The race is certainly on in the electrification of boating … even if everyone is jockeying for position before the market materializes. Flux Marine is joining the likes of Pure and Zin in trying to convert some of our waterways’ gas-guzzling outboards to cleaner, quieter battery powered ones, and the company just raised $15.5 million ahead of a planned summer shipping date.

The conversion of the boating world to electrics is progressing slowly for lots of reasons, but it also seems as inevitable as the electrification of land vehicles. Boats are such big investments, and used so differently from cars, and physically are so much more power-hungry, that it’s not quite as simple to make the switch.

Flux has designed for, it claims, both convenience and efficiency, with a new take on the traditional rear-mounted outboard.

“We’ve taken a ground-up design approach that places the electric motor above the waterline for scalability, but does not use any legacy combustion outboard parts,” CEO Ben Sorkin told TechCrunch. “Our lower unit was developed in-house to accommodate a belt drive, incorporate a closed-loop cooling system with active feedback, and reduce hydrodynamic drag.

“When looking at electric motors (electric machines), they are generally rated for a peak torque, determined by geometry and magnetics, and a continuous torque, which is determined by thermal management. Because a boat is subject to high drag forces from water, the key is in designing power electronics and a thermal management system to get the continuous torque as close as possible to peak torque,” Sorkin continued. “The end result is a lighter, more efficient total propulsion solution.”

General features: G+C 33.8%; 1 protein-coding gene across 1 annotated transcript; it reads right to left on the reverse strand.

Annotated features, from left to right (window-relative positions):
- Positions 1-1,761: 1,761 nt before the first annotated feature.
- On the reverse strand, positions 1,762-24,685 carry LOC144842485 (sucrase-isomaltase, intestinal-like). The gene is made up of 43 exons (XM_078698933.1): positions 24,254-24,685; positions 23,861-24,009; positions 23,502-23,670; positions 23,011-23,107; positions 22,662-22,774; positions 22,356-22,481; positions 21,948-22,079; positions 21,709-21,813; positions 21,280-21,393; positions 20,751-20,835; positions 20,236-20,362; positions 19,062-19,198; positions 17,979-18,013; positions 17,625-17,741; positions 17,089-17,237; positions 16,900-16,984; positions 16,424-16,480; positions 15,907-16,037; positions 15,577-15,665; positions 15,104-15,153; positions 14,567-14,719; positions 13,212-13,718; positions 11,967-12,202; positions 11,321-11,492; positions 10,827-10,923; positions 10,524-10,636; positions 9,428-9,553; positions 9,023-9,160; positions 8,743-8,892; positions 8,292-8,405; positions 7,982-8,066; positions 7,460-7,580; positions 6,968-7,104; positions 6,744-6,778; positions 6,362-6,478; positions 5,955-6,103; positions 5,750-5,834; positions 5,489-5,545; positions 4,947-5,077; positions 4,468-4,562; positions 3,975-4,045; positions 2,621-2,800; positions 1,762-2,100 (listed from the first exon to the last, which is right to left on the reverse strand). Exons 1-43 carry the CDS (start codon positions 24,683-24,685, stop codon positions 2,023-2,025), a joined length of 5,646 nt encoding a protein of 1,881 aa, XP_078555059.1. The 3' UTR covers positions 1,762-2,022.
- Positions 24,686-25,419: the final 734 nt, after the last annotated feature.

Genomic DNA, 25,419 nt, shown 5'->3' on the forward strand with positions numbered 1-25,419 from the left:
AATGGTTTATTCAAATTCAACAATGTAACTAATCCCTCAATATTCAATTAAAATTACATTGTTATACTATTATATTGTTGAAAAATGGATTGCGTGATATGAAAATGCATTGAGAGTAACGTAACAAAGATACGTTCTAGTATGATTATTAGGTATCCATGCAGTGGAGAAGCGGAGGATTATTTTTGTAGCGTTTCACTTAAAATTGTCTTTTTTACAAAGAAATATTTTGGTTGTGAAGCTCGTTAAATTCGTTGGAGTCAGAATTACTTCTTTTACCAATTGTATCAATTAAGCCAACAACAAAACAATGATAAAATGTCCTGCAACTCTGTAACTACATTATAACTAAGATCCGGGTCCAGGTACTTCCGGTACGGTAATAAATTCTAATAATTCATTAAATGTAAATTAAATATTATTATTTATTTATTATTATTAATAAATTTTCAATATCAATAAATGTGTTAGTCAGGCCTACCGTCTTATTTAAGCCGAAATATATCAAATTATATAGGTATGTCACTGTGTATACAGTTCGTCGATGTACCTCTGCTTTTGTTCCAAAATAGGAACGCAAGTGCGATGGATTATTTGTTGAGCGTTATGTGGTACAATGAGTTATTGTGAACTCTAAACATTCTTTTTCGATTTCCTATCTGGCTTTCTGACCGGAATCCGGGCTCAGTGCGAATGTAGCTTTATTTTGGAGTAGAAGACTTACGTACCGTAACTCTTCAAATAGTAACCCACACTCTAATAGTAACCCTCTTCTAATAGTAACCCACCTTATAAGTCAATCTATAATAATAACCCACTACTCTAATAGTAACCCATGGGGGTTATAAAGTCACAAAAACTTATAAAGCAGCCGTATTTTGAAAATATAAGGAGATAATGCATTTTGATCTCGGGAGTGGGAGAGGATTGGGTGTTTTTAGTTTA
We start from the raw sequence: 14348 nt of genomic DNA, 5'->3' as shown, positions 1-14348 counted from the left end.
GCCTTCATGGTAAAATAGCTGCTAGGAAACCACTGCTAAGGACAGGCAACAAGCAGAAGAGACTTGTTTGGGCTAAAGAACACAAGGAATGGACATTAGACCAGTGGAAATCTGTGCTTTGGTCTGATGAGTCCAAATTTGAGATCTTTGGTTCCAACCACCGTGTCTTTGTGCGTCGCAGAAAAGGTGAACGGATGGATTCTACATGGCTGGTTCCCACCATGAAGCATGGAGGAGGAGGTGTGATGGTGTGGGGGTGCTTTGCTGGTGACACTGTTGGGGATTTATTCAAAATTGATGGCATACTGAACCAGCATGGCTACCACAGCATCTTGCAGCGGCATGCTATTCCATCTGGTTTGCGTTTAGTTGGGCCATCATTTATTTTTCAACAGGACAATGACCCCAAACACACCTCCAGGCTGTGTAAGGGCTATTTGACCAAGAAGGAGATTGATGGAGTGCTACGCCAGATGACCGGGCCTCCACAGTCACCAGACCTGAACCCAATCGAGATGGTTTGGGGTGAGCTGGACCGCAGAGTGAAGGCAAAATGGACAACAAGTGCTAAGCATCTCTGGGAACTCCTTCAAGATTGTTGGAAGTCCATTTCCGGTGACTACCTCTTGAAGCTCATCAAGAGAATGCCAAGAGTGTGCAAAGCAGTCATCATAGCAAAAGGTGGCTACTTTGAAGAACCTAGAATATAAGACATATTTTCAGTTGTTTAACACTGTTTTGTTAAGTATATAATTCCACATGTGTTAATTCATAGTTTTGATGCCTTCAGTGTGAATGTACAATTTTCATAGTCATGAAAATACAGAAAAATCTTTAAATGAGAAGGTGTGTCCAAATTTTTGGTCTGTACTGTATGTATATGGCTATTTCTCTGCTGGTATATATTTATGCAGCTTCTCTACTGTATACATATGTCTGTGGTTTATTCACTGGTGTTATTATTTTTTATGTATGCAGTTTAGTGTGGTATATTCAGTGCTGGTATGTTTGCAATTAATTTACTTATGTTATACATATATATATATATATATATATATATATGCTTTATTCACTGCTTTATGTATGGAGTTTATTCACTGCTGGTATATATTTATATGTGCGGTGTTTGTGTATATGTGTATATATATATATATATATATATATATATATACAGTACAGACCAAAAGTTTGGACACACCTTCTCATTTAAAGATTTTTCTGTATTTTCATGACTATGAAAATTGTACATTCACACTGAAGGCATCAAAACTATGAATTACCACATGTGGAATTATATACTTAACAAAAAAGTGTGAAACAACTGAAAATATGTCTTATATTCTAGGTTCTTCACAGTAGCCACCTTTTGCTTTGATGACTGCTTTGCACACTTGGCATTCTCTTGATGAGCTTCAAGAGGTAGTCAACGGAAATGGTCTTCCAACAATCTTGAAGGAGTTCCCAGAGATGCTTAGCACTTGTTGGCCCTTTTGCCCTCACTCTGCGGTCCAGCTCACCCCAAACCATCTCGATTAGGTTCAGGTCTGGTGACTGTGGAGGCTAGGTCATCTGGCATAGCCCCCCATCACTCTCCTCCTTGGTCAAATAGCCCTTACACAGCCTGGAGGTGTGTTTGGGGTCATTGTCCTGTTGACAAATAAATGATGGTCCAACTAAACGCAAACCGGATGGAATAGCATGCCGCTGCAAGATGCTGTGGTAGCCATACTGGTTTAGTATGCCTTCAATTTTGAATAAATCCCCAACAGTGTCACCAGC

A man drives a dinghy with an electric motor on the back.

Image Credits: Flux Marine

They also design the battery packs, which is of course a double-edged sword: They’ll be good, but you can’t just go out and grab a car battery to add another few miles to the range. (Actual range depends so much on the hull, weight and speed that it’s impossible to predict, but figure somewhere in the 40-70 mile range.)

The benefits of electric conversion in general are obvious enough that they scarcely need recounting: cleaner, quieter, greener, easier to maintain and potentially better performance.

The downside is primarily cost: Flux aims to make its motors available for $4,000-$12,000 including the battery pack, depending on whether you want a 15-horsepower equivalent (one person in a dinghy), 40 HP (a few people in an aluminum rowboat) or 70 HP (a few people in an aluminum rowboat, but going faster). A 100 HP equivalent one is planned as well.

Obviously that limits the number of people who can afford to go green, but boating is kind of an expensive hobby to begin with. If you want to get on the water for two bills, get a paddleboard — a hull and motor will run you a couple thousand bucks unless you buy the algae-encrusted one from that guy down the dock.